Egyptian President Mohamed Morsi said he wants Omar Abdul Rahman, the Egyptian Muslim cleric jailed in the Unites States for his role in the 1993 World Trade Center attack, to serve out the rest of his sentence at home, state media reported on Thursday.
"What I want is to intervene for humanitarian reasons, not to interfere in a court ruling," Morsi told members of the Egyptian community in New York, where he was attending meetings of the UN General Assembly.
Abdul Rahman was convicted in 1995 for his role in the attack, plotting to bomb other New York targets including the United Nations and a plan to assassinate former Egyptian president Hosni Mubarak.
He was sentenced to life in prison.
"We want his family to be allowed to visit him and to serve his sentence in Egypt as part of a prisoner swap between Egypt and the United States," Morsi said in statements carried by the official MENA news agency.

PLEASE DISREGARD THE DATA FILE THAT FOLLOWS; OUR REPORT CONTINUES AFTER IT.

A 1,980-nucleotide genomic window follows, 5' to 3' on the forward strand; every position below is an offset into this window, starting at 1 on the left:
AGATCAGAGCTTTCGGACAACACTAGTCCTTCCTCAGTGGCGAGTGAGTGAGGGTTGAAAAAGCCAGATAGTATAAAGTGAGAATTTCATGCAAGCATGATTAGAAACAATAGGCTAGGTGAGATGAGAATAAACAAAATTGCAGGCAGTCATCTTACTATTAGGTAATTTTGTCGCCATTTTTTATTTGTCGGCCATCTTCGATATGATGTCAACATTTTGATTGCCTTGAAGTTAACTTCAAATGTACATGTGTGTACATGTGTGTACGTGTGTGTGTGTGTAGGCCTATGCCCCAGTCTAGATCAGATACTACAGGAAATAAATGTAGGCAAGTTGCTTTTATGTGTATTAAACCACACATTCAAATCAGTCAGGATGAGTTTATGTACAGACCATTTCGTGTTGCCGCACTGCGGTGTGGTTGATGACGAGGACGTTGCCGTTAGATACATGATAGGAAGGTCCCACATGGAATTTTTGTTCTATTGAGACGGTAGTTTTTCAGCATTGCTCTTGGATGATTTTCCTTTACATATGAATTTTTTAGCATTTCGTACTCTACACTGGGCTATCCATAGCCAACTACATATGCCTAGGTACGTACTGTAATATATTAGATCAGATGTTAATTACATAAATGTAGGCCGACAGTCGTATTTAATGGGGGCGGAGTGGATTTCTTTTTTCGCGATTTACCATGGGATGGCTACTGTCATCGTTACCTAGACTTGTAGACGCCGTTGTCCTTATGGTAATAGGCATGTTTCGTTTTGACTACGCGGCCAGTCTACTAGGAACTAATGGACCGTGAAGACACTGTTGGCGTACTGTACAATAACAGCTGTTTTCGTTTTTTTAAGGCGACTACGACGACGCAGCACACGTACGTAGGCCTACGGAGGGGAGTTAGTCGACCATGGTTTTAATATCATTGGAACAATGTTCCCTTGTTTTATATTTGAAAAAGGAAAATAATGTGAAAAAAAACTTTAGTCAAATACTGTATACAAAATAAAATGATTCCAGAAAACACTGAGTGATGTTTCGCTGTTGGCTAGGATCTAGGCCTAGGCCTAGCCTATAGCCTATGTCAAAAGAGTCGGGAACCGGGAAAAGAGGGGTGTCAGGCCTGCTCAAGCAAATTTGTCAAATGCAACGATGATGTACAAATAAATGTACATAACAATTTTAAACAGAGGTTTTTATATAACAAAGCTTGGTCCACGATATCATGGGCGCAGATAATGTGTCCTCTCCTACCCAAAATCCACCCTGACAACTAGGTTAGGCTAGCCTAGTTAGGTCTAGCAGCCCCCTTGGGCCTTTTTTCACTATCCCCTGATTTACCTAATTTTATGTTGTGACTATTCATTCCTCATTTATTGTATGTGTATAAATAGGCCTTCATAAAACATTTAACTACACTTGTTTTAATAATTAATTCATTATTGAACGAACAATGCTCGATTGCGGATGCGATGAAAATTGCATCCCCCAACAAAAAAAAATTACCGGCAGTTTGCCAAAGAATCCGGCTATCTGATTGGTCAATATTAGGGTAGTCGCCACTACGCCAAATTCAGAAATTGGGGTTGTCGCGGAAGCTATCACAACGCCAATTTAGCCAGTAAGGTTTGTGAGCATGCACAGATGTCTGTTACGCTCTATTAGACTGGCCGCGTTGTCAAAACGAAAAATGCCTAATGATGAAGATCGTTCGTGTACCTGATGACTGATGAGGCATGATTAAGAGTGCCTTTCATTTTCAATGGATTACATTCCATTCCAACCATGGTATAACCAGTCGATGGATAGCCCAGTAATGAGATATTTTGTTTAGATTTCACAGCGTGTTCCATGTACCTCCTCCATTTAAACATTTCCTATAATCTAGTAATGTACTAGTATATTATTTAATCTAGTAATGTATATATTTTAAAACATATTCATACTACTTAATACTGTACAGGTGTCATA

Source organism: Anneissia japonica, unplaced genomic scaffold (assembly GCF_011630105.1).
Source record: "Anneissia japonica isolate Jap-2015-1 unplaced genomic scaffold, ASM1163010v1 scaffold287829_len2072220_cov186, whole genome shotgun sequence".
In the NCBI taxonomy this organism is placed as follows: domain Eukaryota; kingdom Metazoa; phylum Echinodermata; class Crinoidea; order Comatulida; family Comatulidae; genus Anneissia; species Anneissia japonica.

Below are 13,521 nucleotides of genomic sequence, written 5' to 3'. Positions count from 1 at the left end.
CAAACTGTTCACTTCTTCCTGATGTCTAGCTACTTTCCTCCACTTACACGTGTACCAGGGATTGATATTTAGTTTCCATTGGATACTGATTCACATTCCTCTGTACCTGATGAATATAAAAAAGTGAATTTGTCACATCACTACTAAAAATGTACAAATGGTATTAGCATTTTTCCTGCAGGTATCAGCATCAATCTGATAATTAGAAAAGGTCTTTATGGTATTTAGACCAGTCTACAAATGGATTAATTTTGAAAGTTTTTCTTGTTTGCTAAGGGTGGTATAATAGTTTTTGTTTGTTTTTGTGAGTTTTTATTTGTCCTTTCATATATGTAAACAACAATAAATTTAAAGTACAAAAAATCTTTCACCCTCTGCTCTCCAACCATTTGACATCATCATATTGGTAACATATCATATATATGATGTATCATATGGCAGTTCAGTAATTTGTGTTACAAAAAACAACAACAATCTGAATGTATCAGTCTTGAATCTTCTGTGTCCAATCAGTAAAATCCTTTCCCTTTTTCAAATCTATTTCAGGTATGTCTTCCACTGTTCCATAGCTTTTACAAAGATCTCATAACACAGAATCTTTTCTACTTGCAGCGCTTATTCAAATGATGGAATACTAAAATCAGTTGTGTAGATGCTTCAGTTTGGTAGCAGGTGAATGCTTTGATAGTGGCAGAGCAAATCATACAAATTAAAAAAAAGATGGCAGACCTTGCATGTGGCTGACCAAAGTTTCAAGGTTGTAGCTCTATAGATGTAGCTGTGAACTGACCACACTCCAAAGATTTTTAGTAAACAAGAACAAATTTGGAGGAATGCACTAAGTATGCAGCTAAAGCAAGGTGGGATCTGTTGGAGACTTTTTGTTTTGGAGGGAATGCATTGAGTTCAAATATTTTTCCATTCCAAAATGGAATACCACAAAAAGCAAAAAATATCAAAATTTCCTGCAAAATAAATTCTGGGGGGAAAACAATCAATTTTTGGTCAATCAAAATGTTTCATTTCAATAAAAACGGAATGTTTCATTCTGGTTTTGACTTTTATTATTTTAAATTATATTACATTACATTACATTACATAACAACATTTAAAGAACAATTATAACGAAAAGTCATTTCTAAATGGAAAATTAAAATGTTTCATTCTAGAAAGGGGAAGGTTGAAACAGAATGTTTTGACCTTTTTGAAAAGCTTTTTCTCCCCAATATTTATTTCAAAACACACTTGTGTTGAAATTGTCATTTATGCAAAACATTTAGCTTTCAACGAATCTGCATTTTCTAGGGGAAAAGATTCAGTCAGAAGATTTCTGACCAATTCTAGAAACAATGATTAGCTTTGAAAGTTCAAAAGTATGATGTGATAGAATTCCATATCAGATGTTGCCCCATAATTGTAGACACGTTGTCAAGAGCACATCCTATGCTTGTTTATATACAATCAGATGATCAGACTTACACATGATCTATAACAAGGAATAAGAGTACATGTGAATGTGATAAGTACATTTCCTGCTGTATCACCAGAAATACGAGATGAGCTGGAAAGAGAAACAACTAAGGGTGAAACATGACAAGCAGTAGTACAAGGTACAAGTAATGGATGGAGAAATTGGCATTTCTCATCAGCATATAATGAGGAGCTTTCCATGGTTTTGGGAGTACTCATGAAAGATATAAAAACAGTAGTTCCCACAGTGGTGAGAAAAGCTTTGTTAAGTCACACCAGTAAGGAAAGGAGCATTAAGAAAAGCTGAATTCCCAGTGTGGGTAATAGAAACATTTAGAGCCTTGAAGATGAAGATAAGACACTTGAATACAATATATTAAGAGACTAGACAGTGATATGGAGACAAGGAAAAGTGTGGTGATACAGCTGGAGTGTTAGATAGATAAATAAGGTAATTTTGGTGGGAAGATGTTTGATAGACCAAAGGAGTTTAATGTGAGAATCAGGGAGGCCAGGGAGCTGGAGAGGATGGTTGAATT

The Egyptian president, who emerged from the powerful Muslim Brotherhood, said that "recent incidents around the US embassy in Cairo have delayed efforts in this regard," MENA reported.
Morsi was referring to angry protests on September 11 over a film produced in the United States mocking Islam and portraying the Muslim Prophet Mohammed as violent and immoral.
Protesters managed to scale the wall of the embassy, tear down the US flag and replace it with a black Islamic flag.
On June 29, on the eve of his inauguration, Morsi told a rally in Cairo that he would work to free Abdul Rahman, commonly refered to as "the blind sheikh".
"I will do everything in my power to secure freedom for... detainees, including Sheikh Omar Abdul Rahman," Morsi said.